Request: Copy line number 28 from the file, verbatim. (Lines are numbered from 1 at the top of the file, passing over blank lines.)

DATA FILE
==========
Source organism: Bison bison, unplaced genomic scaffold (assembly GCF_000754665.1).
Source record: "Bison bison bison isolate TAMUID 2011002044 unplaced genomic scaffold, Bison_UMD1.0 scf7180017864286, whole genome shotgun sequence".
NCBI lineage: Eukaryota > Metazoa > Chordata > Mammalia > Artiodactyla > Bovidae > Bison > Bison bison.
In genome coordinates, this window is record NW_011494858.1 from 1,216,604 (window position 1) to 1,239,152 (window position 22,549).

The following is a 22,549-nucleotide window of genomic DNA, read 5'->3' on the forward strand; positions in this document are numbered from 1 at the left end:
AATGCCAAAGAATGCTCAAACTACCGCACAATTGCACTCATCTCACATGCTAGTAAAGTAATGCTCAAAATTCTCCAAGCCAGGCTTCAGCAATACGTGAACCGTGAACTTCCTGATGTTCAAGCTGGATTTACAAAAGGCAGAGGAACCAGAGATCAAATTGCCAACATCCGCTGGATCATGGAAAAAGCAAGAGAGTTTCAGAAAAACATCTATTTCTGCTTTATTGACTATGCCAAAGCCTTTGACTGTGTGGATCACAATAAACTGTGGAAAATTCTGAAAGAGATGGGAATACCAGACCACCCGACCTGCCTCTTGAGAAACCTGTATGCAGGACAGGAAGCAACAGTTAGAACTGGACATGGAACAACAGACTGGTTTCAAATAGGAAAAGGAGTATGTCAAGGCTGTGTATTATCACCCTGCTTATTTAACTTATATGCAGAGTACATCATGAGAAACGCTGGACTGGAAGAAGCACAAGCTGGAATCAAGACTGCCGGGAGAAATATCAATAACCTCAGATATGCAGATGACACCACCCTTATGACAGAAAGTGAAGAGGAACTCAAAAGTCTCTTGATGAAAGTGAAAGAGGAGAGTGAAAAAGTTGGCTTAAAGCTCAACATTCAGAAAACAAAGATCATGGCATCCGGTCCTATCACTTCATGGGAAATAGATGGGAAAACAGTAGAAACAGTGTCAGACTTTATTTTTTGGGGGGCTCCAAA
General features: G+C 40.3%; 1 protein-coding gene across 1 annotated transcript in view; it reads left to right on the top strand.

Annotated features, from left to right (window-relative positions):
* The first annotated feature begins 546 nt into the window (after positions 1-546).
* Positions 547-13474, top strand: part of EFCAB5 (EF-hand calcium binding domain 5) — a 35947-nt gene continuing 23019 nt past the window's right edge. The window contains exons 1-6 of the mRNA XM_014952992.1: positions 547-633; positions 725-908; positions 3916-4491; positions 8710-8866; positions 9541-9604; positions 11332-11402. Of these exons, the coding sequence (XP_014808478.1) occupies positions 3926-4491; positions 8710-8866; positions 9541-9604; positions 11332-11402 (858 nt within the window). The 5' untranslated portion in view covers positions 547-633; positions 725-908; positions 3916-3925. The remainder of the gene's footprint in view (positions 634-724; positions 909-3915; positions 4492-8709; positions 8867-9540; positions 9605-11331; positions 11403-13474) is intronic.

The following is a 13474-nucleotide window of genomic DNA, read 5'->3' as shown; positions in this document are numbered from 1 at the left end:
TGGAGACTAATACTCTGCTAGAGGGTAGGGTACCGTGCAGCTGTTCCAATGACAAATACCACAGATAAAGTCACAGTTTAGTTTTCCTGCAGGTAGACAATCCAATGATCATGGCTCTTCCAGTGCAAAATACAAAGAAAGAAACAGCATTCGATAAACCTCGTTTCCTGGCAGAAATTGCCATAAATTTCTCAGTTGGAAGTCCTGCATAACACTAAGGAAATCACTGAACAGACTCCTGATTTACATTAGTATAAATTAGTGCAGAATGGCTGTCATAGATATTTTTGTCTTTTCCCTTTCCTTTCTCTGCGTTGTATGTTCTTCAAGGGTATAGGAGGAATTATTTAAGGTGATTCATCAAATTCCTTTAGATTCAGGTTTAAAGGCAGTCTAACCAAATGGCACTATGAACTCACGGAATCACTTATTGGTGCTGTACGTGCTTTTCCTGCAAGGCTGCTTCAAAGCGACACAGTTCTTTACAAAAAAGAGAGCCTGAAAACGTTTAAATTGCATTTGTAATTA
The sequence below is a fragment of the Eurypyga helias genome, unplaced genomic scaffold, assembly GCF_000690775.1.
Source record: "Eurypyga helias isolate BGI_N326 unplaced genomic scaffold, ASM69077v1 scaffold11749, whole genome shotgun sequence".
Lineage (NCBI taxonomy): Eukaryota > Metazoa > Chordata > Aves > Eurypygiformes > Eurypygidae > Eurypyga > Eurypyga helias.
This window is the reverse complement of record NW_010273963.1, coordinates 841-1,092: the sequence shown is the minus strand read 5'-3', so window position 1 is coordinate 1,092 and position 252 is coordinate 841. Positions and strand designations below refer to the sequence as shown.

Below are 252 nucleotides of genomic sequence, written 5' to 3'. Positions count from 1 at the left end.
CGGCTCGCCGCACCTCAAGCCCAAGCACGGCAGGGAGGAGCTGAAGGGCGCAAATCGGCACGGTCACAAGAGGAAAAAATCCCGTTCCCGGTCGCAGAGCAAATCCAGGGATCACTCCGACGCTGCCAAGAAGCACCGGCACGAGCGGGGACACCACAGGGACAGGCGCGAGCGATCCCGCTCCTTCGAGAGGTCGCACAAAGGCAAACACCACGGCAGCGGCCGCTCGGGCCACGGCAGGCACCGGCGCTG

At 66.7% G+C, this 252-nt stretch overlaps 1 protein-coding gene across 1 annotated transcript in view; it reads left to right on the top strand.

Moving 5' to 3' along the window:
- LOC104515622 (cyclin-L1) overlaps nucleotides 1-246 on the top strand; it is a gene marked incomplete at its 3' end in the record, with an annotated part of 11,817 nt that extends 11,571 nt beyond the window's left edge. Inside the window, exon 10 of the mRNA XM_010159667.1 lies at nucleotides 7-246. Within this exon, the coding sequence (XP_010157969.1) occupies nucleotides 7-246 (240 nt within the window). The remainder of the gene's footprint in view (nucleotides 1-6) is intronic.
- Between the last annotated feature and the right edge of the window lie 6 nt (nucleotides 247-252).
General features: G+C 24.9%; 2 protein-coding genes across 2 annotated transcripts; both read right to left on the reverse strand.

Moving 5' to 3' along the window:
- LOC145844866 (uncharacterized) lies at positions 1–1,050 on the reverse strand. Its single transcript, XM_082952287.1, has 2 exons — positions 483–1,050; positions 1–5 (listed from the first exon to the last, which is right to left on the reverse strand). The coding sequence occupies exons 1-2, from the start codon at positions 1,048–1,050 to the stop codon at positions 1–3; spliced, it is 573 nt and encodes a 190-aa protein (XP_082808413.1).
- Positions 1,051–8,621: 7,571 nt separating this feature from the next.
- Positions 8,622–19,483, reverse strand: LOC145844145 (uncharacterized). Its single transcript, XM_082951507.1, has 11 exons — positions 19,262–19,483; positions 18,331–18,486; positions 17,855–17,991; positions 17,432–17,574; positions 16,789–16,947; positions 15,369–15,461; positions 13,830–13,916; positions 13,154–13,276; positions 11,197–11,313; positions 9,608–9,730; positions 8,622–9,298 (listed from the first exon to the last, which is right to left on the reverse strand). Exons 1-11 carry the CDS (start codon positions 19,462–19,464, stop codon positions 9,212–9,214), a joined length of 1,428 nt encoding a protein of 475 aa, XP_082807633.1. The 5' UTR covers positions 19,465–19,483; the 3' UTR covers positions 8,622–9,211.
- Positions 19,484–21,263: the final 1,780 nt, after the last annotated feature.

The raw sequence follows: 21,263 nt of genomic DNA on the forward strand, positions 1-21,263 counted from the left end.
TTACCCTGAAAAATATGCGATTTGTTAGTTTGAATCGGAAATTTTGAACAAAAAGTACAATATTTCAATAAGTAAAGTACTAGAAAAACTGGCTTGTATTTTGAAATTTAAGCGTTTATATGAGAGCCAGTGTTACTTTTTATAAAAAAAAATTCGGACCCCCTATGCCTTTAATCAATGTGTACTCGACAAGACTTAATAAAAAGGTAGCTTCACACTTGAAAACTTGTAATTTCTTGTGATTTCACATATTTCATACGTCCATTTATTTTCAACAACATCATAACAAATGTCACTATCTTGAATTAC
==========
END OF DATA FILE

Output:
- Positions 19,484–21,263: the final 1,780 nt, after the last annotated feature.